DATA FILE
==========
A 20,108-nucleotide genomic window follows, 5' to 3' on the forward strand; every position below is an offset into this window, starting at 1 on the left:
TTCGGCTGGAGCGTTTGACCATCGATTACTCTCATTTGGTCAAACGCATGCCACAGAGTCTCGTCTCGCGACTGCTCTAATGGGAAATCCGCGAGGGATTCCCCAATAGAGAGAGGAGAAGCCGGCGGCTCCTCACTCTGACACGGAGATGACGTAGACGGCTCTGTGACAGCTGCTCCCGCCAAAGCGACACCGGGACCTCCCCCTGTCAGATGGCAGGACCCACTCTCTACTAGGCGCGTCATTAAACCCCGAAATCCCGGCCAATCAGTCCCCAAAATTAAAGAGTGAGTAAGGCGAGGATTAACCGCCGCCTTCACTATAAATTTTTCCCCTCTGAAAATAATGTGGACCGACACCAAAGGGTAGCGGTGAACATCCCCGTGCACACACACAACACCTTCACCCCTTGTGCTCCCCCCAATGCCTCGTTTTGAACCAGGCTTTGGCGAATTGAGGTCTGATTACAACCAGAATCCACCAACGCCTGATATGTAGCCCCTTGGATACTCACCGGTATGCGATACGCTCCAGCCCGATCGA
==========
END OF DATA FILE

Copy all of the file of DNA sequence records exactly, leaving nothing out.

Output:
A 20,108-nucleotide genomic window follows, 5' to 3' on the forward strand; every position below is an offset into this window, starting at 1 on the left:
TTCGGCTGGAGCGTTTGACCATCGATTACTCTCATTTGGTCAAACGCATGCCACAGAGTCTCGTCTCGCGACTGCTCTAATGGGAAATCCGCGAGGGATTCCCCAATAGAGAGAGGAGAAGCCGGCGGCTCCTCACTCTGACACGGAGATGACGTAGACGGCTCTGTGACAGCTGCTCCCGCCAAAGCGACACCGGGACCTCCCCCTGTCAGATGGCAGGACCCACTCTCTACTAGGCGCGTCATTAAACCCCGAAATCCCGGCCAATCAGTCCCCAAAATTAAAGAGTGAGTAAGGCGAGGATTAACCGCCGCCTTCACTATAAATTTTTCCCCTCTGAAAATAATGTGGACCGACACCAAAGGGTAGCGGTGAACATCCCCGTGCACACACACAACACCTTCACCCCTTGTGCTCCCCCCAATGCCTCGTTTTGAACCAGGCTTTGGCGAATTGAGGTCTGATTACAACCAGAATCCACCAACGCCTGATATGTAGCCCCTTGGATACTCACCGGTATGCGATACGCTCCAGCCCGATCGA